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Uruguay Agriculture and Fishing Overview
Uruguay is known for its postcard scenery and
of course its football players.
Agriculture and fishing
Breeding of cows, but also sheep, has always been the backbone of Uruguay's economy. Exports of meat, wool and leather have laid the foundation for the country's prosperity. A small part of the agricultural land is cultivated, but soybeans, which have in a short time become the most common crop, now compete with beef to be the most important export commodity.
Pastures dominate the landscape, there are more than three cows per inhabitant and meat is an important part of daily food. Approximately every tenth job is found in agriculture.
The majority of livestock management is conducted on large farms (estancias). Following a 2001 outbreak of foot-and-mouth disease that hit hard on meat exports (see Economic overview), a system of accurate labeling of all animals was introduced. Combined with the growth hormones being banned and the animals being free and not raised on animal proteins, the meat is considered to be of very high quality. The production of dairy products is less important, but has grown in recent decades.
Of the more than four fifths of the country's area consisting of agricultural land, the majority is pasture land, but the proportion of cultivated land is increasing. For Uruguay defense and foreign policy, please check themotorcyclers.
Soybeans have in just a few years become a dominant crop that is almost exclusively exported. Other common crops are rice, wheat, corn and oilseeds. Grapes, garlic and citrus fruits are also grown.
The fishing industry has no prominent place in the economy, despite an ambitious attempt to promote fishing for exports in the 1980s.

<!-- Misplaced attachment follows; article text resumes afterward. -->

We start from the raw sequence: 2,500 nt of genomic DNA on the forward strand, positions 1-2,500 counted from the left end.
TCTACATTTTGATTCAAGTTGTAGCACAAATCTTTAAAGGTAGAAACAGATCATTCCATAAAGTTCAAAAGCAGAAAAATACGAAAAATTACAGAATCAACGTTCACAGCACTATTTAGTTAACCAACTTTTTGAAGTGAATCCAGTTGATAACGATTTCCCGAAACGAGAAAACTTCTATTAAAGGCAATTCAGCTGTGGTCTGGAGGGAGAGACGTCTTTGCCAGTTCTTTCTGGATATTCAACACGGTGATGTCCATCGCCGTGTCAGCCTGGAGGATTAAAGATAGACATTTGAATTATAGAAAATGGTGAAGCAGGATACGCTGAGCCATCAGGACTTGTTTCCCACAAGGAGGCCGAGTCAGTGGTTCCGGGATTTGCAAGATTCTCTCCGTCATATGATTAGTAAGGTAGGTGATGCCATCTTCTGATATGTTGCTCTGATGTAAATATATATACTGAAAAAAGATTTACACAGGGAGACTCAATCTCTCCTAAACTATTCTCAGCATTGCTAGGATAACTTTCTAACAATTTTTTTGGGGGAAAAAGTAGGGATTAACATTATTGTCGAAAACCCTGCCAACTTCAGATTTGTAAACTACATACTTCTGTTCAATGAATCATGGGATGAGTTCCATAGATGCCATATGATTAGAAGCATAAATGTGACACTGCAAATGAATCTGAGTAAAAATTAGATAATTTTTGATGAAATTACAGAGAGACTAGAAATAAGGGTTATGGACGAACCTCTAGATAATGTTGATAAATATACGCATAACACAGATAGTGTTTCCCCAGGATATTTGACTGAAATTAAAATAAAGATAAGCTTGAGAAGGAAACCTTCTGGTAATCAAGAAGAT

FACTS - AGRICULTURE
Agriculture's share of GDP
5.6 percent (2018)
Percentage of land used for agriculture
82.6 percent (2016)
Vice President Raúl Sendic resigns
Vice President Raúl Sendic resigns after accusations that he used public funds for private use when he was head of the state oil company Ancap. He denies that he did something wrong. Sendic is replaced by Lucía Topolansky, Senator for MLN and wife of former President José Mujica. Topolansky formerly belonged to the left-wing guerrilla Tupamaros and spent 13 years in prison, and was tortured there. Actually, Sendic would have been replaced by the senator who got the most votes in the last election, but because it was Mujica it could not, because of a clause in the constitution.
The pharmacy is starting to sell cannabis
The pharmacies start selling cannabis over the counter. A law from 2013 legalizes the sale of marijuana.
Registration begins for cannabis purchases
The legalization of cannabis takes another step when marijuana users can start registering to be able to buy cannabis at pharmacies. Sales are expected to start in July. Only adult citizens and persons with a permanent residence permit may register.
Ex-prisoner from Guantánamo leaves the country
A Syrian former Guantánamo prisoner who went on hunger strike to leave the country is said to have gone to South Africa. The 45-year-old man who arrived in Uruguay in December 2014 was later arrested in Venezuela from where he was sent back to Uruguay. In October, his condition was reported to be critical when he hungered for two months.
Victory against tobacco giant
The World Bank's Center for Investment Disputes (ICSID) decides to Uruguay's favor in a dispute with Philip Morris, who sued the country for its strict tobacco laws. In 2006, Uruguay became the first country in Latin America and the fifth in the world to ban smoking in public places and imposed severe restrictions on tobacco advertising. The law was passed during the first presidential term of Tabaré Vázquez.